McLaren F1 value soars

Qualifying values of the McLaren F1 vs Jaguar D-Type

Dave Bentson Expert Insight

In the last ten years or so, McLaren F1s have shot up in value. Median values hovered around $2.5 million through 2012. Today? $18 million.

There are a host of factors, as well as plenty of other considerations to unpack the context around this huge spike. There’s so much here, in fact, that I humbly seek your permission for the bittersweet musing and perhaps rambling stream-of-consciousness style that follows.

It wasn’t too long ago, really, when a McLaren F1 could be had for less than $3 million. When Gooding & Company sold this 2-owner 3,500-mile car for $3,575,000, it was a record-setting price at the time.

Most F1 sales today are private. But we know from our associates that the median value is now in the $18 to $20 million range. The record holder today is this car, an “LM-Spec” sold during Pebble Beach 2019 by RM Sotheby’s at their Monterey sale. It will almost certainly be exceeded once the hammer drops on this 387km car in Monterey later this year.

Comparing McLaren F1 & Jaguar D-Type Values

Next, let’s compare McLaren F1 values with that of the Jaguar D-Type. Before my industry colleagues cry foul, consider this: in the context of “the most expensive cars sold at auction,” nearly all of the top 30 are Jaguars, Ferraris and Aston Martins from the 1950s and ‘60s.

Sure, there are three cars from the 1930s. But there are also three cars from the ‘90s—and all three happen to be one model, the McLaren F1.

Furthermore, about the same number were produced (lets agree to 71 D-Types and 106 F1s). Both models achieved extraordinary results at Le Mans. And both cars, for decades after the final one was built, were known as the pinnacle of the sports car, the benchmark by which all others are compared.

With that out of the way, now let us consider D-Type values.

This Le Mans winning car sits atop the rest of the heap at $21.78 million sold by RM Monterey 2016. In 2018, “OKV 2” didn’t sell, and had trouble achieving a high bid of $10 million. Quite surprising for a car with such a known history. I was offered OKV 2 in the midst of the pandemic and called three clients encouraging them to consider the car. I shared this Petrolicious video, which is worth viewing more than once.

Still, I cannot explain how the car has not sold. As I write, here in July 2021, OKV 2 remains on MM Garage for sale.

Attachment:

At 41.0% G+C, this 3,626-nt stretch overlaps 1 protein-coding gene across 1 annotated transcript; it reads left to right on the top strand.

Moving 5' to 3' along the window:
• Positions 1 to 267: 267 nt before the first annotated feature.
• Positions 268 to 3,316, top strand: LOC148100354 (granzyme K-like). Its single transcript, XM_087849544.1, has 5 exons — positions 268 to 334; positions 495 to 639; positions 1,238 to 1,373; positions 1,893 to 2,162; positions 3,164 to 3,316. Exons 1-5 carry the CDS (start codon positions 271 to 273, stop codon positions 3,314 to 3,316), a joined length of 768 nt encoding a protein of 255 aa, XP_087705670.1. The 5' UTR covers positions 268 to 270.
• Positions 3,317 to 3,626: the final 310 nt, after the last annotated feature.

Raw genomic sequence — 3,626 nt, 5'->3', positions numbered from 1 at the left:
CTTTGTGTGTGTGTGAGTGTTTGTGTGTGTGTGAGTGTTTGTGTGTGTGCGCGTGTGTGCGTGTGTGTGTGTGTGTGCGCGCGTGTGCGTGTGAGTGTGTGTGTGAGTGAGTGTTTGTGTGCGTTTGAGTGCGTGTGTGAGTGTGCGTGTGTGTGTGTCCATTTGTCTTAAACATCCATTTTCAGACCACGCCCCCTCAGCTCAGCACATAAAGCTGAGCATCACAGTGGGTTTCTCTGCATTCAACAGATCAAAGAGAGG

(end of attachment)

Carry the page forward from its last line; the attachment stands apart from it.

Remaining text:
McLaren F1s have shot up in value. Granted, they had a wonderful motorsports history. But D-Types dominated, too: their Le Mans record is historic, specifically 2nd in 1954, 1st in 1955, 1st in 1956 and in 1957, D-Types placed 1st, 2nd, 3rd, 4th and 6th.

What’s Going On?

So, why are D-Type values going down?

What is the historical significance of these two models? How could we possibly quantify what values for these two models will be 20 years from now?

On one level, it doesn’t make any sense—people have turned down $25 million for a D-Type.

We cannot say with precision, but it’s worth taking a 30,000-foot view of the situation. We can see, plain as day, that the world has fallen in love with McLaren F1s. Or more precisely, the changing tastes of car collectors continue to evolve.

The next generation of car collectors don’t value that of the Old Guard. However, I believe with time, the next generation of collectors will 

It’s unlikely we will see a car as great as a D-Type or an F-1 again. Unfortunately, I foresee 100 percent of future production of hypercars (aka supercars) being fast appliances that lack the heart and soul evident when you get behind the wheel of a McLaren F1.

Down the Road: A Reckoning of Values

I believe the next generation of epic car collectors, specifically those with the means to buy what they want – their value criteria is different than that of the Old Guard of collectors. I also believe that the next generation of car collectors will affect values tomorrow.

Their knowledge will grow. Their tastes will evolve to propertly value historically significant cars that came along prior to their birth. And their level of sophistication will force a reckoning of values, both for Le Mans winning cars of the ‘50s, the McLaren F1 and everything in between.

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